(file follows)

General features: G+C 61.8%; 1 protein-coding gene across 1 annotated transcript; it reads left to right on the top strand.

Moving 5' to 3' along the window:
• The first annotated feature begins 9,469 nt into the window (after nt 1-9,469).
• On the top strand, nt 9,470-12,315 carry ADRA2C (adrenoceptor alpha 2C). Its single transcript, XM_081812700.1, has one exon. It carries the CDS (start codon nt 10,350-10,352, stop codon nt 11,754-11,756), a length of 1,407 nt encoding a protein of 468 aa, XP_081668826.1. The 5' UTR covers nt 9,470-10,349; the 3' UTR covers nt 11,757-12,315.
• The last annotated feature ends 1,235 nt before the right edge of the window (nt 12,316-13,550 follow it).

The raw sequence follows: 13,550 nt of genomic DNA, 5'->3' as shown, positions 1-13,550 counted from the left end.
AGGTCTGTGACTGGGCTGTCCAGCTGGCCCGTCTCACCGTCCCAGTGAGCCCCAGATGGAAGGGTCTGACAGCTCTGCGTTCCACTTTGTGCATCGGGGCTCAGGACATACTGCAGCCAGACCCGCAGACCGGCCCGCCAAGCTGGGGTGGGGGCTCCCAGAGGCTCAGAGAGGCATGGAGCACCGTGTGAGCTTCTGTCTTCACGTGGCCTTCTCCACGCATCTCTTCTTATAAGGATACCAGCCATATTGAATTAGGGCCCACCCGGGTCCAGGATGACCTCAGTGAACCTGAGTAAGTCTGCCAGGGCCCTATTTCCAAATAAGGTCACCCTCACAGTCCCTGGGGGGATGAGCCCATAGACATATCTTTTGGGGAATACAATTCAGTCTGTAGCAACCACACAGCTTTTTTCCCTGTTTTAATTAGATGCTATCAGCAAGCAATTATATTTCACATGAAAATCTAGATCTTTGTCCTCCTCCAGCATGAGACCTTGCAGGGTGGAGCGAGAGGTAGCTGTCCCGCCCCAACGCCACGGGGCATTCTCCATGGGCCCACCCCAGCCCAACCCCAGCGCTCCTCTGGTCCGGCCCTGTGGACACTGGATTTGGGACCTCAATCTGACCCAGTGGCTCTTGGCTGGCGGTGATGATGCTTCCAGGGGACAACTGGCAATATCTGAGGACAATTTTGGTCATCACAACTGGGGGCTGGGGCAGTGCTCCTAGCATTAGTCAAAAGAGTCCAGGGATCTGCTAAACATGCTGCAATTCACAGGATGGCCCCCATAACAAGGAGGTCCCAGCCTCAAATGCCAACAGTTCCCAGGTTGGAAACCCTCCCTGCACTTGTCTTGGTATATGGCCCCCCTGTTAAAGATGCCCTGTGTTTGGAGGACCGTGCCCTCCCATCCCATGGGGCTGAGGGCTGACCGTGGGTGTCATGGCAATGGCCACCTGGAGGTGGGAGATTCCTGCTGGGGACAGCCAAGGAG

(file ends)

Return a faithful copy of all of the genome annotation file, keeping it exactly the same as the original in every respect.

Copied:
General features: G+C 61.8%; 1 protein-coding gene across 1 annotated transcript; it reads left to right on the top strand.

Moving 5' to 3' along the window:
• The first annotated feature begins 9,469 nt into the window (after nt 1-9,469).
• On the top strand, nt 9,470-12,315 carry ADRA2C (adrenoceptor alpha 2C). Its single transcript, XM_081812700.1, has one exon. It carries the CDS (start codon nt 10,350-10,352, stop codon nt 11,754-11,756), a length of 1,407 nt encoding a protein of 468 aa, XP_081668826.1. The 5' UTR covers nt 9,470-10,349; the 3' UTR covers nt 11,757-12,315.
• The last annotated feature ends 1,235 nt before the right edge of the window (nt 12,316-13,550 follow it).

The raw sequence follows: 13,550 nt of genomic DNA, 5'->3' as shown, positions 1-13,550 counted from the left end.
AGGTCTGTGACTGGGCTGTCCAGCTGGCCCGTCTCACCGTCCCAGTGAGCCCCAGATGGAAGGGTCTGACAGCTCTGCGTTCCACTTTGTGCATCGGGGCTCAGGACATACTGCAGCCAGACCCGCAGACCGGCCCGCCAAGCTGGGGTGGGGGCTCCCAGAGGCTCAGAGAGGCATGGAGCACCGTGTGAGCTTCTGTCTTCACGTGGCCTTCTCCACGCATCTCTTCTTATAAGGATACCAGCCATATTGAATTAGGGCCCACCCGGGTCCAGGATGACCTCAGTGAACCTGAGTAAGTCTGCCAGGGCCCTATTTCCAAATAAGGTCACCCTCACAGTCCCTGGGGGGATGAGCCCATAGACATATCTTTTGGGGAATACAATTCAGTCTGTAGCAACCACACAGCTTTTTTCCCTGTTTTAATTAGATGCTATCAGCAAGCAATTATATTTCACATGAAAATCTAGATCTTTGTCCTCCTCCAGCATGAGACCTTGCAGGGTGGAGCGAGAGGTAGCTGTCCCGCCCCAACGCCACGGGGCATTCTCCATGGGCCCACCCCAGCCCAACCCCAGCGCTCCTCTGGTCCGGCCCTGTGGACACTGGATTTGGGACCTCAATCTGACCCAGTGGCTCTTGGCTGGCGGTGATGATGCTTCCAGGGGACAACTGGCAATATCTGAGGACAATTTTGGTCATCACAACTGGGGGCTGGGGCAGTGCTCCTAGCATTAGTCAAAAGAGTCCAGGGATCTGCTAAACATGCTGCAATTCACAGGATGGCCCCCATAACAAGGAGGTCCCAGCCTCAAATGCCAACAGTTCCCAGGTTGGAAACCCTCCCTGCACTTGTCTTGGTATATGGCCCCCCTGTTAAAGATGCCCTGTGTTTGGAGGACCGTGCCCTCCCATCCCATGGGGCTGAGGGCTGACCGTGGGTGTCATGGCAATGGCCACCTGGAGGTGGGAGATTCCTGCTGGGGACAGCCAAGGAG